The tray l8 preferably has spacing ears l8a at its upper edge to facilitate the central disposition of the tray within the receptacle l0.
Immediately below the plate 25 the skirt is provided with an annular row of outlet ports 26 55 through which the hot air and products of combustion escape.
The insulation 24 prevents the upper portion of the container wall I2 from becoming excessively hot, and causing the fat or oil to smoke. The insulation 24 thus preferably extends slightly below the normal liquid level in the container.
When the food products have been cooked, the basket 23 is lifted from the liquid and by means of a hook 20 carried by the basket it may be supported temporarily on the upper edge of the utensil until surplus liquid has drained back into the container.
The utensil preferably has conventional handles 28 by means of which it can be lifted.
To prevent accidental tipping of the utensil should it be placed on the edge of a stove, for example, a ring 29 may be provided of smaller diameter than the diameter of the skirt i4 and secured to the latter by means of ears or brackets 30. The ring 29 is disposed in the plane of the lower edge of the skirt M.
The modification of the invention illustrated in Figures 5, 6, and '7, is similar to the form above described, except that it is elongated to enable the same to be placed over several gas burners, for example. In this form of the invention, the skirt 3! is rectangular in horizontal section. The container 32 has its ends closed by the end plates 33 by welding the same together, for example. The bottom 34 of the container is curved in transverse section and has the insulating member 35 extending longitudinally thereof. The tray 36 extends substantially the full length of the interior of the receptacle and has a longitudinally extending strainer 31'. The tray is supported in spaced relation with reference to the bottom 3 1 by brackets or hangers 38, and is spaced from the side walls by spacing ears 36a.
The circulation of the cooking liquid will be downwardly through the strainer 31 and then laterally through the passage 39 as indicated by the arrows. By means of the present improvements, the deep fat or oil or other cooking liquid is kept substantially free of particles of food and due to the insulation 40 which extends beneath the normal level of the liquid, the burning and smoking of the oil at its surface is prevented. Thus the offensive odors are not given ofi where the present utensil is employed, and befouling of the oil by the charring of food particles is avoided.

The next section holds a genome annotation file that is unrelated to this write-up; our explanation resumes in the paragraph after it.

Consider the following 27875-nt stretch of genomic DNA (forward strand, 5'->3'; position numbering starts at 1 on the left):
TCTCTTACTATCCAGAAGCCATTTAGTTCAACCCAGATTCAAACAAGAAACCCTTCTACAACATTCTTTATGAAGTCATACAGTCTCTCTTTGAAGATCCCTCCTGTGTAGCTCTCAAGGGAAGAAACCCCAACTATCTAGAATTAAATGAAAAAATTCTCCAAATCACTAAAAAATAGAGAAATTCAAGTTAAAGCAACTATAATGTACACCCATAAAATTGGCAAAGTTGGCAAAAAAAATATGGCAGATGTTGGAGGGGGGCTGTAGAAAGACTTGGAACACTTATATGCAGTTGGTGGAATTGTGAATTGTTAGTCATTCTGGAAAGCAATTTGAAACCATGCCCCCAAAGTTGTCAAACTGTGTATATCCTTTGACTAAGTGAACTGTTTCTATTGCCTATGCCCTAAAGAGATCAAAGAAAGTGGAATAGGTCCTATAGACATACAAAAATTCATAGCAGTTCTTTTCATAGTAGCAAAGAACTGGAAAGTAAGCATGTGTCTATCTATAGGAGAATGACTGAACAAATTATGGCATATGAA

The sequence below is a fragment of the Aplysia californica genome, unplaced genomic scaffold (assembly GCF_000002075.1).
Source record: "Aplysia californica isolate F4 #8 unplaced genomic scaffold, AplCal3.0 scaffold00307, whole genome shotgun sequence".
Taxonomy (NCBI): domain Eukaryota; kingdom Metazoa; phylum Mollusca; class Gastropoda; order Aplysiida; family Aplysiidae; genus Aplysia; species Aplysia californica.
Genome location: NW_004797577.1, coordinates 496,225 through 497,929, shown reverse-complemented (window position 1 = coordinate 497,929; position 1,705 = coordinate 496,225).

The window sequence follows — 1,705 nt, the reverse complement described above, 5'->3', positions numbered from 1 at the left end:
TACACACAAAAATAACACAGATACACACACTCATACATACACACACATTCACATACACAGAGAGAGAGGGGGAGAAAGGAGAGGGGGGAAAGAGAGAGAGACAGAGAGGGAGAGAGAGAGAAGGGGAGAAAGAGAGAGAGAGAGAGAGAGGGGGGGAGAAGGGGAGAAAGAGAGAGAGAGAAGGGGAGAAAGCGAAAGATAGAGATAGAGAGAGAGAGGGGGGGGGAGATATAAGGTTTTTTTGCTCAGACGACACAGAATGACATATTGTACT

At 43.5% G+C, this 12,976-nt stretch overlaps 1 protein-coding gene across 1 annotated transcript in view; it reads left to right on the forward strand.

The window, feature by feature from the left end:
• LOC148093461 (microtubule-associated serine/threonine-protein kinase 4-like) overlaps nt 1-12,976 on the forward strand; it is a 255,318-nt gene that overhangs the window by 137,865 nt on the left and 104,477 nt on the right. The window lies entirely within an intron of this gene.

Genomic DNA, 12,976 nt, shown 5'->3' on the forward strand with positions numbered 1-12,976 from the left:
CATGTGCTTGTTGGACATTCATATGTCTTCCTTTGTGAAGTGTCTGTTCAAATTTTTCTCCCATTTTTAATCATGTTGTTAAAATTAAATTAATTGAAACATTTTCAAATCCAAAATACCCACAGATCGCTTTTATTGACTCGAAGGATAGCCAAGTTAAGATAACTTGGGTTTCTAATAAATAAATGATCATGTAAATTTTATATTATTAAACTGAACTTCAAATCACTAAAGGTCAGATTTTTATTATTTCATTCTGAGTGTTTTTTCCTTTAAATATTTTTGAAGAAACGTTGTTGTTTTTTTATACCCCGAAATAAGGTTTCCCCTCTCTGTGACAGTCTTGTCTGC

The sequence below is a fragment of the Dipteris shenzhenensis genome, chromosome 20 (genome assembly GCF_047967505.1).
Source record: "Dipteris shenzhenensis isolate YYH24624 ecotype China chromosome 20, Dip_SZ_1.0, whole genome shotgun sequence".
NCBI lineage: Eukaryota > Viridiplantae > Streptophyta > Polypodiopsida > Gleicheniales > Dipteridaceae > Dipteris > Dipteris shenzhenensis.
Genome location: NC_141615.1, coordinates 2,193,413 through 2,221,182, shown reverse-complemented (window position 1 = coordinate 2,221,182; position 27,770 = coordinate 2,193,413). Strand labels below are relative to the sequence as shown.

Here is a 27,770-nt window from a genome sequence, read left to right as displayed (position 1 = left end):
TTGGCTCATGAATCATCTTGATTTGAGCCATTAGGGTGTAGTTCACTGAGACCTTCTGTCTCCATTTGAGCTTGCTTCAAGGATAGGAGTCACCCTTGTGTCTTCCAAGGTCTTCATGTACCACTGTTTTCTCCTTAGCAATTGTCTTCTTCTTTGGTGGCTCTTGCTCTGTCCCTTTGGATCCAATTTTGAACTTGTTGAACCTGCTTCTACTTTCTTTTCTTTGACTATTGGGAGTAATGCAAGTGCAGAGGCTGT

While I have shown and described certain embodiments of my invention for the purpose of illustration, I do not wish to be restricted specifically thereto except as so limited by the appended claims.
1. A cooking utensil comprising a liquid container provided with upwardly directed side walls and a curved bottom, a heat insulating member positioned centrally of said bottom to insulate a central column of liquid thereabove, said bottom having an unobstructed concave inner surface providing a smooth unobstructed path for the passage of convection currents moving laterally along said bottom in a direction away from said central portion and toward said side walls, and a removable tray provided with handle means for engaging the receptacle for supporting the tray in position therein, said tray being shaped in substantial conformity with said bottom and spaced therefrom to provide a passage arcuate in cross section between said tray and bottom for the laterally moving liquid, said tray being spaced at the margin thereof from the inner surface of the container and provided with a screened opening above said insulating member whereby the application of heat to the bottom establishes convection currents comprising the insulated column of liquid which descends through said screened opening to effect the accumulation of food particles within the tray and the laterally directed streams which fiow through said passage past the margin of the tray and thence inwardly of the container to join the descending column.
2. A cooking utensil adapted for use over a conventional source of heat comprising a liquid container having a convex bottom, a removable tray disposed in said container beneath the liquid providing space adjacent the margin thereof for the upward flow of liquid, said container having a lower convex surface spaced from said bottom to define a passage therebetween, means removably supporting said tray in said spaced relation with respect to said bottom, a screened port in the lower portion of said tray, and a heat insulating member disposed centrally of said bottom beneath said port for insulating the central column of liquid thereabove whereby application of heat to said bottom effects the establishment of convection currents within the container comprising the insulated central column which flows downwardly through said port and currents flowing radially from said port through said passage and upwardly past the margin of the tray and thence inwardly to join the descending column.
FRANK A. ANETSBERGER.